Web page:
After LCA last year I wrote about “speaking stacks” and conference questions . In that post I did some rough calculations on the amount of conference time taken by questions and determined that anyone who asks one question per day at a conference such as LCA (with about 600 delegates) is going to be asking more than 1/600 of all questions. That doesn’t necessarily mean that someone shouldn’t ask more than one question in a day, but they should carefully consider whether their questions are adding value to other delegates.
Another issue that I’ve noticed is the length of questions which seems to be a separate problem and it seems that we should consider keynote speeches separately as they involve all delegates. The regular conference lectures involve 4 to 6 streams running in parallel which means that in aggregate more questions can be asked.
LCA has one keynote for each day including the mini-conf days, so that’s 5 keynote speeches in total. If each keynote has 20 minutes of question time (and most keynote speeches probably have less) then there’s 100 minutes of question time for the entire conference. For a genuine question (IE not a statement) that is non-trivial (anything that has a yes/no answer probably isn’t interesting to the whole audience) the answer is probably going to be about three times as long as the question. Given some overheads for applause etc that means that the amount of time spent asking questions would be something less than 20 minutes at keynote speeches over the entire conference.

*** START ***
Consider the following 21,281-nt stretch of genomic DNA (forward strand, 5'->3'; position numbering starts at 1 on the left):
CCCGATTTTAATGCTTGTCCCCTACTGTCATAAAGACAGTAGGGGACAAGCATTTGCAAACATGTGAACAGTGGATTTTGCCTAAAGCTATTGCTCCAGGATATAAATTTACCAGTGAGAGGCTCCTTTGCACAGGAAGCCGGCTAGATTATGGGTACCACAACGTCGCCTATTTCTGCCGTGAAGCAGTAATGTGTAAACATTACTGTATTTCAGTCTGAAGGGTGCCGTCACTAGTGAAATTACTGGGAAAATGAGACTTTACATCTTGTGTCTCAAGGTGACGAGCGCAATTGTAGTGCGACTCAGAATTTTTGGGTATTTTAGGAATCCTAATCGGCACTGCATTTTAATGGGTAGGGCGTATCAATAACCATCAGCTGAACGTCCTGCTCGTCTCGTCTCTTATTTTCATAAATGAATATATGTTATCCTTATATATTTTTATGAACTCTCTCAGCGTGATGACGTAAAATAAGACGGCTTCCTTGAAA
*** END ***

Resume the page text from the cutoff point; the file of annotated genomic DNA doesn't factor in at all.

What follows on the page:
If every delegate asked one keynote-speech question in the entire conference then that 20 minutes of questions would allow each delegate to spend 2 seconds asking a question. If 10% of delegates each asked one question and no-one asked a second question then each question could take an average of 20 seconds. Given the acoustic issues of asking a question from the back of the hall it seems unlikely to get a speaking rate of much more than a word a second, so 20 seconds of speaking would be in the range of 25 words (one tweet) to 50 words (if you speak at the typical speed of audio books according to Wikipedia). I think that audio-book speed isn’t going to work well so a question asked at a keynote speech should probably be of a length that would fit on twitter.
So if a question wouldn’t fit on twitter then maybe a blog post or a discussion after the lecture would be a more suitable option.
Before Asking a Question
I think that before asking a question at a keynote speech people should consider whether that question would fit on twitter. They should also consider whether it is strictly a question and whether it will be of interest to other delegates.
If your question is significantly longer than something that would fit on twitter then the next thing to consider is whether you are more important than other delegates. Because when someone asks more or longer questions than other people it will be interpreted as an implicit “I am more important than you” statement by many other delegates.
Firstly I’m not making any suggestions here for people who run conferences. I’m making suggestions for delegates who are considering how they should act.
The next disclaimer is that the educational benefit of the conference has the priority. If you have a question that really helps other delegates learn something which takes a little longer to ask then that’s OK.
Finally I apply the same criteria to my own decisions. There were several questions I considered asking at the keynote this morning, but I decided that none of them met the criteria of being short enough and generally interesting enough. There is one issue I will discuss with the speaker privately and I’ll probably write at least one blog post related to the lecture.